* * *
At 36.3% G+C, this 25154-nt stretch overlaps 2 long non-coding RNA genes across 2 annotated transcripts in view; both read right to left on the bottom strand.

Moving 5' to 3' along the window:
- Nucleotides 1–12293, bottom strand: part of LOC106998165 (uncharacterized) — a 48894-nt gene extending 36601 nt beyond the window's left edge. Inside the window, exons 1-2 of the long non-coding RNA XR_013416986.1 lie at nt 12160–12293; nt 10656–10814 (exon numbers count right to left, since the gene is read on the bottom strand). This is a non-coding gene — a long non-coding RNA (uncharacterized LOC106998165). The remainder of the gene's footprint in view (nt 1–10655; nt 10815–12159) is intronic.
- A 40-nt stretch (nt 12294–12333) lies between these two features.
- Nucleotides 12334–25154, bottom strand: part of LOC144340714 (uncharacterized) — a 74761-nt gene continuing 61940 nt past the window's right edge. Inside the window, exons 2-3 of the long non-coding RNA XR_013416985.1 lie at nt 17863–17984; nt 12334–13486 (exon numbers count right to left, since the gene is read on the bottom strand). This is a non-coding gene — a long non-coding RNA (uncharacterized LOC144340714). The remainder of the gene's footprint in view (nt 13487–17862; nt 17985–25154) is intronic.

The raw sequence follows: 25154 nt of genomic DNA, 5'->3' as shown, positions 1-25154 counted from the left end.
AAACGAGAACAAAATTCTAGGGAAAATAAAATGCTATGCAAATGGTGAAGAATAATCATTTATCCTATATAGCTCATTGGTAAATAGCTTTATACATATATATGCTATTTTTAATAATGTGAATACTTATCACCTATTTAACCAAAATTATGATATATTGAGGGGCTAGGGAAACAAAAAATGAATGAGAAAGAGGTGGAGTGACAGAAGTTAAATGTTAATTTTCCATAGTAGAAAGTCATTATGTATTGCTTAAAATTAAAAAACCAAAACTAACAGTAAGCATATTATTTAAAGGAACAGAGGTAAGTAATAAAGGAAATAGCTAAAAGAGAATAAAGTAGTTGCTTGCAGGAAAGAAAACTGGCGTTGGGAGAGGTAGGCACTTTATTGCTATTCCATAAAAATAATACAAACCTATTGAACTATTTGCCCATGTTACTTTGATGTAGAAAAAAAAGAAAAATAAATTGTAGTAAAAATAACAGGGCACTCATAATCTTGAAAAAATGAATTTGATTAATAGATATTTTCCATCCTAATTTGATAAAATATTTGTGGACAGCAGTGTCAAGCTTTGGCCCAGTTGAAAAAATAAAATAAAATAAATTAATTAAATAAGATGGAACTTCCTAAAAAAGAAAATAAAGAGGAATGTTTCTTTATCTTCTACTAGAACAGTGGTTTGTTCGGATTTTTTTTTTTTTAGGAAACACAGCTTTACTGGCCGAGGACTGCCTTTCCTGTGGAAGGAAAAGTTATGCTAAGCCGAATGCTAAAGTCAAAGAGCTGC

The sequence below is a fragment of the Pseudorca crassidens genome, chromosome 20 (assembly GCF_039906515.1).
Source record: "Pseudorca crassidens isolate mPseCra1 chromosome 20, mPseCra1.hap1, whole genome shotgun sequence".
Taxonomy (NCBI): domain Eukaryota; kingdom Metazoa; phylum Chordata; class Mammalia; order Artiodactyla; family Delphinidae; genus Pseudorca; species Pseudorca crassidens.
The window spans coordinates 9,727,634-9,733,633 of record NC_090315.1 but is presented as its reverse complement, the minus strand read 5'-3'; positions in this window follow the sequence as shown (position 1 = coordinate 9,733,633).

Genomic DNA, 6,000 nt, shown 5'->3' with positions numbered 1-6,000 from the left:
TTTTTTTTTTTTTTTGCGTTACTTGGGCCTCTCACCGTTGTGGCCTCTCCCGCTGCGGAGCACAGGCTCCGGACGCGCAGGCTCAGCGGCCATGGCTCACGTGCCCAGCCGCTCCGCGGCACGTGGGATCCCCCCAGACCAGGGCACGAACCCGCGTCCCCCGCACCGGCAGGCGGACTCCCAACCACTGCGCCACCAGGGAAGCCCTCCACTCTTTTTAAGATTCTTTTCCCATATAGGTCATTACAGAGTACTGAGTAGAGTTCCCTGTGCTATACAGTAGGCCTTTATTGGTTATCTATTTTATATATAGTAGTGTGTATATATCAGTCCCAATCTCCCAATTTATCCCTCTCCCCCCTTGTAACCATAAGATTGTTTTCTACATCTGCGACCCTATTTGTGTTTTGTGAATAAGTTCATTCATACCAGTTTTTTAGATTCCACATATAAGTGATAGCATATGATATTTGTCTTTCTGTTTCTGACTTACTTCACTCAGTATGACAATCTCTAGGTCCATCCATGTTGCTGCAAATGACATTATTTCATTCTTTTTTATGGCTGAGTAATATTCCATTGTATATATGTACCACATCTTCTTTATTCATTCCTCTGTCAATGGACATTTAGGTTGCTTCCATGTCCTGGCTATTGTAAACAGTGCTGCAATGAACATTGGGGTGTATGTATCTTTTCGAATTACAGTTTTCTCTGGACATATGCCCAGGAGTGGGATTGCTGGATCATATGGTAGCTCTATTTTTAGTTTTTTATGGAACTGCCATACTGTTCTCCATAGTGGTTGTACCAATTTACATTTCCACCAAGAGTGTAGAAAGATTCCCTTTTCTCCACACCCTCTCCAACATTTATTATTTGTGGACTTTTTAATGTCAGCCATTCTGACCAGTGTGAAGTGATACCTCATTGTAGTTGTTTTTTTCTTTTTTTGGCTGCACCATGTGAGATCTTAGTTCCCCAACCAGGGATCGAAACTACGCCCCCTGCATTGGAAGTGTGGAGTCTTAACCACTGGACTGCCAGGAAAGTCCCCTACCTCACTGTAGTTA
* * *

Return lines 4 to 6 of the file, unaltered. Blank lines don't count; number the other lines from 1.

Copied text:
- A 40-nt stretch (nt 12294–12333) lies between these two features.
- Nucleotides 12334–25154, bottom strand: part of LOC144340714 (uncharacterized) — a 74761-nt gene continuing 61940 nt past the window's right edge. Inside the window, exons 2-3 of the long non-coding RNA XR_013416985.1 lie at nt 17863–17984; nt 12334–13486 (exon numbers count right to left, since the gene is read on the bottom strand). This is a non-coding gene — a long non-coding RNA (uncharacterized LOC144340714). The remainder of the gene's footprint in view (nt 13487–17862; nt 17985–25154) is intronic.

The raw sequence follows: 25154 nt of genomic DNA, 5'->3' as shown, positions 1-25154 counted from the left end.